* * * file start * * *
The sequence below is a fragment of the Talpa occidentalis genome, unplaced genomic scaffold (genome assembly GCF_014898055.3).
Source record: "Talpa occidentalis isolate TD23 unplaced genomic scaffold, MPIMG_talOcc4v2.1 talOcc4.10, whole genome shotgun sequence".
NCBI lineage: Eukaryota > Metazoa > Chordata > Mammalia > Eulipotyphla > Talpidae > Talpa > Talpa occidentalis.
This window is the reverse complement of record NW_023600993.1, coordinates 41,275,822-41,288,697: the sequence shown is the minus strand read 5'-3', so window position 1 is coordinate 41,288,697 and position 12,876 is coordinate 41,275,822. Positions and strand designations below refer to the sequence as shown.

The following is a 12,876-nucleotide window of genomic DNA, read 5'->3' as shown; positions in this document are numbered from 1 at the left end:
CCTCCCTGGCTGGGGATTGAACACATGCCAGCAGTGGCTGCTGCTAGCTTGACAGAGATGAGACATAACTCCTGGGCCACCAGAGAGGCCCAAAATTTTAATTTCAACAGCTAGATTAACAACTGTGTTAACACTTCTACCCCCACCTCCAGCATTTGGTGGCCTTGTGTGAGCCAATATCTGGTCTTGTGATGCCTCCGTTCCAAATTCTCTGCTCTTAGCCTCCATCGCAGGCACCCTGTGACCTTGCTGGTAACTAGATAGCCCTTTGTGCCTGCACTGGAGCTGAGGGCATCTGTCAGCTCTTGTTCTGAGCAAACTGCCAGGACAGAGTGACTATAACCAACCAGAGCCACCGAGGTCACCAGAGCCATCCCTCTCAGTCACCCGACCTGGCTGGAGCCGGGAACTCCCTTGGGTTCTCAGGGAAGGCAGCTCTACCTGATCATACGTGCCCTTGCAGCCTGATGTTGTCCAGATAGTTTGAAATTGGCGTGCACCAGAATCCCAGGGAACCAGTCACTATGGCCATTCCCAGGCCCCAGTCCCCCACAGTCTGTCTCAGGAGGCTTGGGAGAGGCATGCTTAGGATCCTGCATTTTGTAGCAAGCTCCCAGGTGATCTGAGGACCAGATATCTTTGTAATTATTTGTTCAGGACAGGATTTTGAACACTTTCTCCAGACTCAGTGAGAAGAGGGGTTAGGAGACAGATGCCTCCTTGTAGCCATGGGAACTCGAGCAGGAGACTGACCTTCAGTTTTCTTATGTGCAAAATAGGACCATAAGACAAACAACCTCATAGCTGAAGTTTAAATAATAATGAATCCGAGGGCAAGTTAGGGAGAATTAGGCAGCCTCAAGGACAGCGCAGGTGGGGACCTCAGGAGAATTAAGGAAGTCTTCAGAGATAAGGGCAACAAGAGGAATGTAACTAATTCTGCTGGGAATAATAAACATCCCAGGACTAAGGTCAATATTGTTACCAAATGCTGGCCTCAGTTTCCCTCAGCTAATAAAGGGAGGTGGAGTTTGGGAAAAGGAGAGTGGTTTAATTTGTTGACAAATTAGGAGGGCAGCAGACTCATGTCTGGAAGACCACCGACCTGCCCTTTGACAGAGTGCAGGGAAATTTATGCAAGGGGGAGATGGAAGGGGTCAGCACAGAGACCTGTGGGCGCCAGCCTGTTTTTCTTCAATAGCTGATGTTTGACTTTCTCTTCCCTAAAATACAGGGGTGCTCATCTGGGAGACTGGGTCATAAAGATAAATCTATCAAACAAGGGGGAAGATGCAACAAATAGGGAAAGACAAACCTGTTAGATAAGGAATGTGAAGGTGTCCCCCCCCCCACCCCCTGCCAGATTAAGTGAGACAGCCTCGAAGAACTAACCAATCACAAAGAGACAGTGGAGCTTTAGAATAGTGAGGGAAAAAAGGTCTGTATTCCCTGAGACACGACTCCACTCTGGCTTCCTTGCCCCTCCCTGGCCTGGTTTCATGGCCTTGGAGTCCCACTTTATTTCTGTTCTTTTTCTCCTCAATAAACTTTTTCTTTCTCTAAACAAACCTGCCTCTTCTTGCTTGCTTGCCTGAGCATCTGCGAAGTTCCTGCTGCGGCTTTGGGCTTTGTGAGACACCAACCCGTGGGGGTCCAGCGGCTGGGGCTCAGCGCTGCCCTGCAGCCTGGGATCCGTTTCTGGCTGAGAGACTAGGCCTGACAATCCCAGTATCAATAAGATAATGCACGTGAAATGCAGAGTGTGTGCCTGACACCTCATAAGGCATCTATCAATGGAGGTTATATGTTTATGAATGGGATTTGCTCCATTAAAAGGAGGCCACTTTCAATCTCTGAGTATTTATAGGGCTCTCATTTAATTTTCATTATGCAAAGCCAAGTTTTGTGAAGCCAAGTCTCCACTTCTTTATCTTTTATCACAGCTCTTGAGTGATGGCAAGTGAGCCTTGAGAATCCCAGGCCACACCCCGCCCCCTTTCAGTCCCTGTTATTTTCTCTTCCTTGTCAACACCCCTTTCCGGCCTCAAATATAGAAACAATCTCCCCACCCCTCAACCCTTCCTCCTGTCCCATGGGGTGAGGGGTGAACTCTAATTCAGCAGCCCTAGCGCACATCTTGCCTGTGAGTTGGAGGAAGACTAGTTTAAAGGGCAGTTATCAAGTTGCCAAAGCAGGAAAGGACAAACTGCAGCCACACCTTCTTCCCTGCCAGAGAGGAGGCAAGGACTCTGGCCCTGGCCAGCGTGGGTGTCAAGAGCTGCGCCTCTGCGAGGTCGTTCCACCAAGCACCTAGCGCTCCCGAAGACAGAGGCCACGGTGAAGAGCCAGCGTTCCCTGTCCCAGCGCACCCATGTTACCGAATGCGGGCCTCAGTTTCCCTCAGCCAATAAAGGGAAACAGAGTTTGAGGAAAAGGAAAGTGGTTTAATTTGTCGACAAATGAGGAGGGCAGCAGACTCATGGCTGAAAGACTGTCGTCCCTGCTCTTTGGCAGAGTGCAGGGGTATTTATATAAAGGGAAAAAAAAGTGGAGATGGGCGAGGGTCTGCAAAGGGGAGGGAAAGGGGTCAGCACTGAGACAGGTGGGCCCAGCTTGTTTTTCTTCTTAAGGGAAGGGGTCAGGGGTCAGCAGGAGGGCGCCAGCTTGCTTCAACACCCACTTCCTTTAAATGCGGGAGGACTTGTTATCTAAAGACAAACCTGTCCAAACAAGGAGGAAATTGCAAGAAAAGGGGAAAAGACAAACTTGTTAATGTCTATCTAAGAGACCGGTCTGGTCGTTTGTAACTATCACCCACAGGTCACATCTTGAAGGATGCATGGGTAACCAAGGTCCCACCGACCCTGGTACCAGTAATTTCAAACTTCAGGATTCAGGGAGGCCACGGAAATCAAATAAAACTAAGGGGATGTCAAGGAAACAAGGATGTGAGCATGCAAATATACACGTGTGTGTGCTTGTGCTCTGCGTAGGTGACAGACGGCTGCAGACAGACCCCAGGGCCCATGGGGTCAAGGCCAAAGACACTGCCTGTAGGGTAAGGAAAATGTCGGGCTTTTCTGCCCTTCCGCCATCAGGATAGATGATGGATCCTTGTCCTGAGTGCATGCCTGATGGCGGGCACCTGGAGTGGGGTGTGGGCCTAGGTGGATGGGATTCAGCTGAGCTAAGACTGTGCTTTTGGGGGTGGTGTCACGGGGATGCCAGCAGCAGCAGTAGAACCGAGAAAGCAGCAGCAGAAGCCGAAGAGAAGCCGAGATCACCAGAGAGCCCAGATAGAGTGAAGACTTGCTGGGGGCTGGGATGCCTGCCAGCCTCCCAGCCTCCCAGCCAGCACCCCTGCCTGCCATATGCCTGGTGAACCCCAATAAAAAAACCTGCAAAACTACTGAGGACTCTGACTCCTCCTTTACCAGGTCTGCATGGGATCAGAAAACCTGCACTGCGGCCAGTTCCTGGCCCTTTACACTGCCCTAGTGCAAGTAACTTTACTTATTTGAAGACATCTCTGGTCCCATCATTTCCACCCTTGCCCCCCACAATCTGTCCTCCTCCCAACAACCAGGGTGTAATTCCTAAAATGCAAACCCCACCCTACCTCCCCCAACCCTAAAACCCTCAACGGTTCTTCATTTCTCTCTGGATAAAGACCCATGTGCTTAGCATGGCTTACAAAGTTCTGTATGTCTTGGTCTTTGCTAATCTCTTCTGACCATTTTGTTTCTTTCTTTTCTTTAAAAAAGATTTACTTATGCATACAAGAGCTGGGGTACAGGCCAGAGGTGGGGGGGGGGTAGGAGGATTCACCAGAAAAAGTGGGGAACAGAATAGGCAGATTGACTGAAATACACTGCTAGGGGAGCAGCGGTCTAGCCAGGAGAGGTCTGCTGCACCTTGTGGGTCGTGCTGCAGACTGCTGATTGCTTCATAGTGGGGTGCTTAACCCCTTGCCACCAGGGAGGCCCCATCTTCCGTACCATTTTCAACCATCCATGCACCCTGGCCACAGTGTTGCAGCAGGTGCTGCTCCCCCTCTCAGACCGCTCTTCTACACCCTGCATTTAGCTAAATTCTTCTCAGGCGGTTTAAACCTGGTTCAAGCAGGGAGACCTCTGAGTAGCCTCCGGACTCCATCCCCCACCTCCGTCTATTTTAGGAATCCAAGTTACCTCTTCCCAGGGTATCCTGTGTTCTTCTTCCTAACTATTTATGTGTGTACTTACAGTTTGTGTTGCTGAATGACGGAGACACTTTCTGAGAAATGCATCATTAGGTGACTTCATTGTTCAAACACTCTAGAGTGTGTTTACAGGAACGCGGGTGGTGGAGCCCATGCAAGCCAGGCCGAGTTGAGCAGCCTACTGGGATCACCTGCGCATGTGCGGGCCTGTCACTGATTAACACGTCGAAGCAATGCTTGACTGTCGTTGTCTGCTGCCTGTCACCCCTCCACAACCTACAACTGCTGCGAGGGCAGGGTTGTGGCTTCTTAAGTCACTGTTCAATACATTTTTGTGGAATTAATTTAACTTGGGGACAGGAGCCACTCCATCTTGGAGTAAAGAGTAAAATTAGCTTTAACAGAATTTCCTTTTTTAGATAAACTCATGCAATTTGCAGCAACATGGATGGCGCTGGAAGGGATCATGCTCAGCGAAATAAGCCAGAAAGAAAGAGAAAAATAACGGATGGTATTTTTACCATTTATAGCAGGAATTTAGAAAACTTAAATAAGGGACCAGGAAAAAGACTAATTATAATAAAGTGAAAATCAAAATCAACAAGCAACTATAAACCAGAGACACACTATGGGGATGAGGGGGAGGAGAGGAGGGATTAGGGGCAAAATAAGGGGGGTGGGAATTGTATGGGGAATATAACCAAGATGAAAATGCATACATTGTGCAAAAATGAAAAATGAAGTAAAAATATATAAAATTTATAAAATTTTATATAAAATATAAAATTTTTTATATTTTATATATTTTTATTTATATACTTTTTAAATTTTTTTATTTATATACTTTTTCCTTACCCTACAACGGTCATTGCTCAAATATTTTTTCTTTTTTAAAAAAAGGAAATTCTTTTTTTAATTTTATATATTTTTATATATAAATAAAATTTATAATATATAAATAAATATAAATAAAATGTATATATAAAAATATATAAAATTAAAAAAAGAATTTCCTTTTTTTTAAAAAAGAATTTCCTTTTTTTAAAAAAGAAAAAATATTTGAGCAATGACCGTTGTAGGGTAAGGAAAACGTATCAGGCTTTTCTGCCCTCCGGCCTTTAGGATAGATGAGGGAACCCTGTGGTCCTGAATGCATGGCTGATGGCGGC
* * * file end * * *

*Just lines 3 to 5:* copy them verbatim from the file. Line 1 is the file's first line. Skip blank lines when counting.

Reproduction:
NCBI lineage: Eukaryota > Metazoa > Chordata > Mammalia > Eulipotyphla > Talpidae > Talpa > Talpa occidentalis.
This window is the reverse complement of record NW_023600993.1, coordinates 41,275,822-41,288,697: the sequence shown is the minus strand read 5'-3', so window position 1 is coordinate 41,288,697 and position 12,876 is coordinate 41,275,822. Positions and strand designations below refer to the sequence as shown.

The following is a 12,876-nucleotide window of genomic DNA, read 5'->3' as shown; positions in this document are numbered from 1 at the left end: